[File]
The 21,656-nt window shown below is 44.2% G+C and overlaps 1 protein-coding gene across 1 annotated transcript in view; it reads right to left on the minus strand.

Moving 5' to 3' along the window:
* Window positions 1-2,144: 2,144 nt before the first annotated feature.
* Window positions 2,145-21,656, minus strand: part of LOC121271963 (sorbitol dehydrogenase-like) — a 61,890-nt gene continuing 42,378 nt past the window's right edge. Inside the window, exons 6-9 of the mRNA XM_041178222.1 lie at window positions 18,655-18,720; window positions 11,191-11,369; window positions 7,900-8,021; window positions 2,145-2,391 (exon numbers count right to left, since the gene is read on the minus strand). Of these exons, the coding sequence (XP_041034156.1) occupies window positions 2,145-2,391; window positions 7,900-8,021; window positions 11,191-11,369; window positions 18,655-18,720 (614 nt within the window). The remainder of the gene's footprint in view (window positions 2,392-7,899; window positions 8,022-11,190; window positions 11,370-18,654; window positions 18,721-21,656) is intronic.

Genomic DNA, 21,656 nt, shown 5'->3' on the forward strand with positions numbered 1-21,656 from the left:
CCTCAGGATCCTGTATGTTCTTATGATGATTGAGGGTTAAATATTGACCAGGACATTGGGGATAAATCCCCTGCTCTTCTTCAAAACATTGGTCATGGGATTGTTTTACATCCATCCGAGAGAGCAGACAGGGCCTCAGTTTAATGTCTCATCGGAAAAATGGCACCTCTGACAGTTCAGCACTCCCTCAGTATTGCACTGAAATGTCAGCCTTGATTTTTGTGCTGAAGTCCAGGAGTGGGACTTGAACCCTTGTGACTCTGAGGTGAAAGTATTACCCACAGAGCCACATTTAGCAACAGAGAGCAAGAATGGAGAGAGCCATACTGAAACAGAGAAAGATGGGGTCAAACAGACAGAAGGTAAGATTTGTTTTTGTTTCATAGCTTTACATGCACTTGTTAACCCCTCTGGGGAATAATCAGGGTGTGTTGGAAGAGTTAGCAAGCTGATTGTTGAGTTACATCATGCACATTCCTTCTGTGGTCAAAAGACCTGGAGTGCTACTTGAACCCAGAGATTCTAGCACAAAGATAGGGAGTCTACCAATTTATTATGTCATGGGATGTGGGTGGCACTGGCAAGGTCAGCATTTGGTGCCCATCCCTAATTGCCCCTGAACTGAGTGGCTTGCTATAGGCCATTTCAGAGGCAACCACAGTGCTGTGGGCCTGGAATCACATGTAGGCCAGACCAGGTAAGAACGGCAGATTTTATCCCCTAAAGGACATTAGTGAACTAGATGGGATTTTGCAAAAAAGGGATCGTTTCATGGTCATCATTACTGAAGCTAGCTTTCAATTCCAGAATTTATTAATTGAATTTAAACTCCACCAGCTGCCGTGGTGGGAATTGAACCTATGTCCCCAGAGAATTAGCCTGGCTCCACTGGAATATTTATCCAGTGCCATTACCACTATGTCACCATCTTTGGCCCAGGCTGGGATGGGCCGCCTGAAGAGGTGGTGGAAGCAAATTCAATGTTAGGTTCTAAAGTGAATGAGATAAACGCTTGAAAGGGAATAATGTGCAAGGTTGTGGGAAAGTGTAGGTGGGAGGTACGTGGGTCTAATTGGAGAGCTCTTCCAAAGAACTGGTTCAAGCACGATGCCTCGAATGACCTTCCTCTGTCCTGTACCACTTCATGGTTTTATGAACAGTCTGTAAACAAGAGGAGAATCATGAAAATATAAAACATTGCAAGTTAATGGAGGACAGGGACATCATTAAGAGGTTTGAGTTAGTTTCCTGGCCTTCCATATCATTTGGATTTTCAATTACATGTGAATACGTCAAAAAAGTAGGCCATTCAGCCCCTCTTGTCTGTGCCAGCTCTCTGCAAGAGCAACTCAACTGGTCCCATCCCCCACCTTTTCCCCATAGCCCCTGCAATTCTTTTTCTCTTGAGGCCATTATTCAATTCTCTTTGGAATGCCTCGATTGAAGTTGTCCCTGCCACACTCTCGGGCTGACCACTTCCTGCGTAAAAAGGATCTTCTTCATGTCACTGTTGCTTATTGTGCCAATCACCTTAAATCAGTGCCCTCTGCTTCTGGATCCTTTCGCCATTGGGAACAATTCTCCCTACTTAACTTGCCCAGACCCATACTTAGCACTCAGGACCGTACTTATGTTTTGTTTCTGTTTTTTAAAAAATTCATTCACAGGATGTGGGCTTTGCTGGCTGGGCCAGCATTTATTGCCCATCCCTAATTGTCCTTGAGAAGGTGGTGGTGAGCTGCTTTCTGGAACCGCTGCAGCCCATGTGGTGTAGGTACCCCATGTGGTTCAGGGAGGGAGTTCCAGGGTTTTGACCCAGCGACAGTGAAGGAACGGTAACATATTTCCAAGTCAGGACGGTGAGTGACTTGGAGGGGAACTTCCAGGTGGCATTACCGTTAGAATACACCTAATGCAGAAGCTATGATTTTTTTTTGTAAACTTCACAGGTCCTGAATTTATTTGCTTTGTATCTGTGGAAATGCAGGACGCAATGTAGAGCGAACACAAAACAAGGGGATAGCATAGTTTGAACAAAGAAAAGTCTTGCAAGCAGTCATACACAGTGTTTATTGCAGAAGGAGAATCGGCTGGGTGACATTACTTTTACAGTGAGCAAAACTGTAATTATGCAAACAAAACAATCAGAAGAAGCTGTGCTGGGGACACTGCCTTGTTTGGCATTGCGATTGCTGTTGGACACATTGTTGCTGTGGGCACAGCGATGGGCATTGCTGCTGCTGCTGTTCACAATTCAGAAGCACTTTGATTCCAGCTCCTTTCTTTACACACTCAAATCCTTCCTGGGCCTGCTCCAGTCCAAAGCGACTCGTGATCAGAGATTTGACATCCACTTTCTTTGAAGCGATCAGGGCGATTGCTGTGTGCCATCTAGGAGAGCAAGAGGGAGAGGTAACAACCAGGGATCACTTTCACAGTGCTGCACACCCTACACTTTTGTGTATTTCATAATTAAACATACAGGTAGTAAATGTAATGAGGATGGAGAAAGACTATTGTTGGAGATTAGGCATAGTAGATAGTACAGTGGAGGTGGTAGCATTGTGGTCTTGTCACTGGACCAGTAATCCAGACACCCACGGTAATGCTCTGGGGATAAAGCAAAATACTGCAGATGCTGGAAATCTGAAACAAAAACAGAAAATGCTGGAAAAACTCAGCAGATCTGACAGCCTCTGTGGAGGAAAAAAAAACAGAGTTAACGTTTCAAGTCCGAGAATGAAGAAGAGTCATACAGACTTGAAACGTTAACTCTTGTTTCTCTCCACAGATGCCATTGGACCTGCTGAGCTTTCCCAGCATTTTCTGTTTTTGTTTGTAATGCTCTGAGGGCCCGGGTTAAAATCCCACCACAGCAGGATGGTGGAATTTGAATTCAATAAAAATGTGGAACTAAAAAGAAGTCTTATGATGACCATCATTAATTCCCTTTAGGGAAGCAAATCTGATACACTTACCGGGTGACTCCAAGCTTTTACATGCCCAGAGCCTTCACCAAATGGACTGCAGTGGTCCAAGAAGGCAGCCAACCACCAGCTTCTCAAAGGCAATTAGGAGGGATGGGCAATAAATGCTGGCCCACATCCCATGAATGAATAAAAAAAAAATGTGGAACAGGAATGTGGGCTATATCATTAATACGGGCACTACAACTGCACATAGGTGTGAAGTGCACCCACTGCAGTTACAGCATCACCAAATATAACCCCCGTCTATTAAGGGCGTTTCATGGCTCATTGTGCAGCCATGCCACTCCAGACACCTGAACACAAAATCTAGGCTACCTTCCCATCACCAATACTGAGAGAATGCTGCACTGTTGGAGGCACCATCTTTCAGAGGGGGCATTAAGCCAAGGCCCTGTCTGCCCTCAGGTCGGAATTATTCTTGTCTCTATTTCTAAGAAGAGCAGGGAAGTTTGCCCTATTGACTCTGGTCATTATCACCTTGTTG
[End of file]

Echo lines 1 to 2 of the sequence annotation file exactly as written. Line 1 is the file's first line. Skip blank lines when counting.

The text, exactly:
The 21,656-nt window shown below is 44.2% G+C and overlaps 1 protein-coding gene across 1 annotated transcript in view; it reads right to left on the minus strand.

Moving 5' to 3' along the window: